Yes, the illusory self of Y will perhaps feel better (it won’t ‘be’ better because it doesn’t exist), and ‘we’ might feel better in a self-righteous way too. But in the first place, this is like helping members in the audience cope with a sad scene in a play — pointless and unnecessary at best. We are after all just audiences taking everything that happens to ‘our’ characters personally.  And secondly, when the intervention occurs, when this Dave-character calls Family Services to have X removed from the scene, ‘we’ aren’t actually doing anything. The Dave-character will have done the only thing it could have apparently done in the circumstances given its conditioning (aren’t you proud of it!). Our claim that ‘we’ initiated it is just a kind of personification. The character can’t hear us, because we’re just ghosts, we’re illusions in its brain. So if there’s an intervention, ‘we’ had nothing to do with it, so all of our thinking and feeling and presuming to act is just ‘wishful’, just imagining, just taking credit for something we actually had no part of. Like a prayer. We might just as well pray that the characters in the play we’re watching don’t do something that will cause stressful emotions to audience members. Actually a bit silly, from that perspective.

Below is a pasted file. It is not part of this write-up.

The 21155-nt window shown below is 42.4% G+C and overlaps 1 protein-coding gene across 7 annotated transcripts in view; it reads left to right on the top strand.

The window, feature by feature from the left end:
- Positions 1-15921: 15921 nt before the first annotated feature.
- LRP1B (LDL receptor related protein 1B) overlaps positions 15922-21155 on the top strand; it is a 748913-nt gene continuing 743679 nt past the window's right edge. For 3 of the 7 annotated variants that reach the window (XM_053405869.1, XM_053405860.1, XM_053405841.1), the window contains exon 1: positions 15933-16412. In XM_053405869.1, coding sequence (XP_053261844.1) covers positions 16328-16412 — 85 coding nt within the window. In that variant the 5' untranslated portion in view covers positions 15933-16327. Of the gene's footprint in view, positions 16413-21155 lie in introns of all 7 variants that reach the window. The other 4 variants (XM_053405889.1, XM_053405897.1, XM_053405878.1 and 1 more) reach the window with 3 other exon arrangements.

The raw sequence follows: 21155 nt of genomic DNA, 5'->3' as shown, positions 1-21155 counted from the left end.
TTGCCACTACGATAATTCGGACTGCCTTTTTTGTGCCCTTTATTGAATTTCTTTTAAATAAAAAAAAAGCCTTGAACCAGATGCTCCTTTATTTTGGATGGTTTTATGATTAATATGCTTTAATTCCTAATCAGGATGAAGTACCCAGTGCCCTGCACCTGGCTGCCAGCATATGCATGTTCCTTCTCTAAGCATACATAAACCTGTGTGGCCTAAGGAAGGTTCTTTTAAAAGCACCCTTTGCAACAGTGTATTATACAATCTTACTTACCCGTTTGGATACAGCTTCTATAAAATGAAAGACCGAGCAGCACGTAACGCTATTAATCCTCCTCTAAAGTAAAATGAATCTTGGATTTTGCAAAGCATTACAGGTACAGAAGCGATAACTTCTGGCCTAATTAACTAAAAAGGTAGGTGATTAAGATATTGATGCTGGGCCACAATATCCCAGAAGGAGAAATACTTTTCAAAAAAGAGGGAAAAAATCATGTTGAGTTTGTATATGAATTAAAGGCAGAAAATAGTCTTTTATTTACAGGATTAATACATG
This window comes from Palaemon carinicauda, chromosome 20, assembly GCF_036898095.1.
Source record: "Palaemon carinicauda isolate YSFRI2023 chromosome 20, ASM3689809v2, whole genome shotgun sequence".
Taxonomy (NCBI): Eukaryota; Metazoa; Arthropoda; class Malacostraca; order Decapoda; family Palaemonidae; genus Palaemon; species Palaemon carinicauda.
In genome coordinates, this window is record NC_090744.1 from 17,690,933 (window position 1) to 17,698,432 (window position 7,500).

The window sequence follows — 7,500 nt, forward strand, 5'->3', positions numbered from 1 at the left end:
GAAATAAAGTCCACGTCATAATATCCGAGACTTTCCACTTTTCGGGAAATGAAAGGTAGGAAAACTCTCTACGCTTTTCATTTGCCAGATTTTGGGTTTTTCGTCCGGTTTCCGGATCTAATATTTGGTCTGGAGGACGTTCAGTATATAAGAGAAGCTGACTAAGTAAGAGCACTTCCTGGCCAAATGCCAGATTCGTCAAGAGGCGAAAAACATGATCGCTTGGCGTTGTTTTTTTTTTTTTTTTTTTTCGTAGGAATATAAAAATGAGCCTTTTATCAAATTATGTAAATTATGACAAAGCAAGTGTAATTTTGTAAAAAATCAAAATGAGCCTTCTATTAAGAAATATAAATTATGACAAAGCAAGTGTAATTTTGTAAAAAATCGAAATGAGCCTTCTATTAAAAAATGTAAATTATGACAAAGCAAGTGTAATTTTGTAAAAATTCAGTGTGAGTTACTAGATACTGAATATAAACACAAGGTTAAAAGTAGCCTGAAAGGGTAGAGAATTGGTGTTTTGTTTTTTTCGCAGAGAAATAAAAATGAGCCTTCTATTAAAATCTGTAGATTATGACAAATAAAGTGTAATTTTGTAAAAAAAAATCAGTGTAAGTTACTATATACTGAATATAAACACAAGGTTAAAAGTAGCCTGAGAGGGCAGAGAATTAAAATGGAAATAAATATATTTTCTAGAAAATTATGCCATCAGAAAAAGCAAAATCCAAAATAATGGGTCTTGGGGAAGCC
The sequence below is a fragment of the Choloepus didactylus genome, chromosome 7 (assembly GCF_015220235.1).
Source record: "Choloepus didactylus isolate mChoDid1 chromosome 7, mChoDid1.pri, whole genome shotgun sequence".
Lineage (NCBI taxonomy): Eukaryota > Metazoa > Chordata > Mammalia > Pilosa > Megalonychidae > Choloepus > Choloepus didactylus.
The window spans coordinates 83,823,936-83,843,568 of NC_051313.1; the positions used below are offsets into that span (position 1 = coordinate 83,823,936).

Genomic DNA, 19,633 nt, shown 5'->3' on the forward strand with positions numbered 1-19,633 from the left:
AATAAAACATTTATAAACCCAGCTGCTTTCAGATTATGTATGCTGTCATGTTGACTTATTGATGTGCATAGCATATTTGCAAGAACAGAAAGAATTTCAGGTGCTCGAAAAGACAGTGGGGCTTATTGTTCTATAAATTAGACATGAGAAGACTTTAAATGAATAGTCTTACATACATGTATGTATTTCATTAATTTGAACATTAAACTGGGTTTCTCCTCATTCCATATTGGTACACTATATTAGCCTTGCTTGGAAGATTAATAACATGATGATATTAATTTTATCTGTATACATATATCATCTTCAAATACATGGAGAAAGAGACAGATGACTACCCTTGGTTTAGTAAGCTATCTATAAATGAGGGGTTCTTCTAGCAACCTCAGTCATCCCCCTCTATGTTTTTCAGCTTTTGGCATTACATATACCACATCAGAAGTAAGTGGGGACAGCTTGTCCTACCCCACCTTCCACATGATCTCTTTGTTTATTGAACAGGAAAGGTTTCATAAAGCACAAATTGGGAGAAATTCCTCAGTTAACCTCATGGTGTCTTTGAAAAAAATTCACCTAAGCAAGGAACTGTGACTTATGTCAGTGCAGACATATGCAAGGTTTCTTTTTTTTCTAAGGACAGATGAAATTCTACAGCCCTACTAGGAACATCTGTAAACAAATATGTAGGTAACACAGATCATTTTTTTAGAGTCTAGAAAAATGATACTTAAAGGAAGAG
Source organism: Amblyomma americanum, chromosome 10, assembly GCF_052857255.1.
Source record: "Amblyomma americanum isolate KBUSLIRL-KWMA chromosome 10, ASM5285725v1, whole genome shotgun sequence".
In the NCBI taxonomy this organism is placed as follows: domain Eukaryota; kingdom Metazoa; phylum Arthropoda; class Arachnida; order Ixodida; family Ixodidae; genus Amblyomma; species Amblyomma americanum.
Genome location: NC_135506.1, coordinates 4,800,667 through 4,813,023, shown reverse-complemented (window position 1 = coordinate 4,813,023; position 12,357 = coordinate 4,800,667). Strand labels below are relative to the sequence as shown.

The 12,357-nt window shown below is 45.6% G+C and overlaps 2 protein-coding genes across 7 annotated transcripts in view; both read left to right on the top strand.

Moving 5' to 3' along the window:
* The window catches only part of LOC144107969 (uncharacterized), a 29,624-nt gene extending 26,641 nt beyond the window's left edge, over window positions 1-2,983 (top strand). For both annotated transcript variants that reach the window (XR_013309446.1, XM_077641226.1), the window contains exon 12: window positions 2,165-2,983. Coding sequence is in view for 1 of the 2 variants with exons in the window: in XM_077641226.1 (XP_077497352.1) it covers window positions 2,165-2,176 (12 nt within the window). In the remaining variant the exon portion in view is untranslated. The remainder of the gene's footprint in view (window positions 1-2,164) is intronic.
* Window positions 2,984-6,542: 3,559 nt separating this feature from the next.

Hmmm. I like the play/movie/audience metaphor, and the ghost metaphor. It helps me appreciate the situation better. But it’s still a huge mental leap. Unless I continually pull my self back into seeing everything through that metaphorical lens, I can’t help my self feeling angry, sad, fearful, shameful etc and thinking it’s wrong not to do something. We selves are like dogs watching a play from the stands and barking because we don’t understand that it’s just a play and the violence and unfairness on stage isn’t real. But… it isn’t just a play, is it? It seems so damned real!

Yes, to selves, unfortunately — to us ghosts conjured up to create a representation of reality in the brain for ‘our’ creatures’ evolutionary advantage — it is the only reality we have to work with. Tragically, that representation has expanded to include a recursive, separate self — us — that is trapped for the apparent life of the character’s brain in this illusory, helpless ghost-world, thinking it is real and should be doing something, and that what it does makes a difference. It’s a truly Shakespearean tragedy. The play’s the thing!

Alas and alack. And arf! And ah-wooooh!